The three ladies [Jenna, Dawn, and Becky] are basically the pulse of the show. What makes people attached to the story are these three friends that work in the diner together. Can you talk about the movement and choreography that goes into establishing each of these three ladies as their own character?

First of all, there are two layers of choreography. Not only is there the numbers in the show, but there’s the choreography of how the diner behaves. I’m interested in pouring real coffee, and eating real pie, the construct that there’s patrons in the diner, and the boss is ringing the bell that the orders are up. That also becomes choreographed in the room. Diane and I are working closely on how to choreograph the scene on top of that. Dawn, Becky, and Jenna all behave differently. They move at a different pace, they walk at a different pace, they dance at a different pace. They’re different women, different archetypes.

Were you familiar with the movie before you started talking to Diane about this?

It’s funny, I loved the movie but I hadn’t seen it many years. I saw it when it first came out, and then when this all happened, I went back and re-watched it. It’s just so quirky and unique.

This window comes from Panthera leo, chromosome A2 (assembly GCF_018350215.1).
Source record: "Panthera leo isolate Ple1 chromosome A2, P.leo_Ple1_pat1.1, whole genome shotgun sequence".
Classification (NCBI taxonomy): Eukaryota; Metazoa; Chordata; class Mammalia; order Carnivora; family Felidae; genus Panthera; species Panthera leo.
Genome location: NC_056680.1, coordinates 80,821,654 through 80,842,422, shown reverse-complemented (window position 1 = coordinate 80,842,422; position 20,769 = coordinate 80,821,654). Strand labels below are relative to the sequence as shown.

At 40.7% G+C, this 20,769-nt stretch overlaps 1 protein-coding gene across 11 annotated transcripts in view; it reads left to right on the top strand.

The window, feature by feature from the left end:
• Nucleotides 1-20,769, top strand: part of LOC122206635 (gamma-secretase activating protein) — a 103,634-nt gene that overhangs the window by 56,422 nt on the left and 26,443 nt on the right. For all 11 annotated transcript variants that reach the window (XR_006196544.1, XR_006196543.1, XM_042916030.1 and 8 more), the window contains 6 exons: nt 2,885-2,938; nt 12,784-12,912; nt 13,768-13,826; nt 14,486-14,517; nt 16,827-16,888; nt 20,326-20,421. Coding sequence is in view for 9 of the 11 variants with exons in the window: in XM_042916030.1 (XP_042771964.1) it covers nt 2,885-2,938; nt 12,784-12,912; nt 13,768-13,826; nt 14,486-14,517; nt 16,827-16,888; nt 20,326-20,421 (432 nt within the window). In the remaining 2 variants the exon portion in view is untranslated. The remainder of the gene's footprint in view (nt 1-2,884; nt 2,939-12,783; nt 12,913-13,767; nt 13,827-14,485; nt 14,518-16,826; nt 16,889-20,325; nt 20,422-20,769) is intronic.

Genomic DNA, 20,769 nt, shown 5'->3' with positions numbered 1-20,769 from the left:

What has appealed to you most about the process of working on Waitress?

Just the idea that we can make it anything we want to. Diane allows me to make it my own. The source material is great but there were never songs before so we’re making it up. The sky’s the limit. Imagination is the limit.

I want to talk about the five of you [Paulus, Nelson, Bareilles, and Mueller]; the first all-female team. What’s it like being part of such a history-making team?

It’s pretty cool. Here’s more and more parity, I really believe in it. It happened organically, no one was looking for that. I got lucky that I was the person who got the job, and I happened to be a woman. It’s a really wonderful energy in the room with these women; it’s a really tight, open collaboration. They’re all at the top of their fields, respectively. I’m really proud and honored to be a part of it.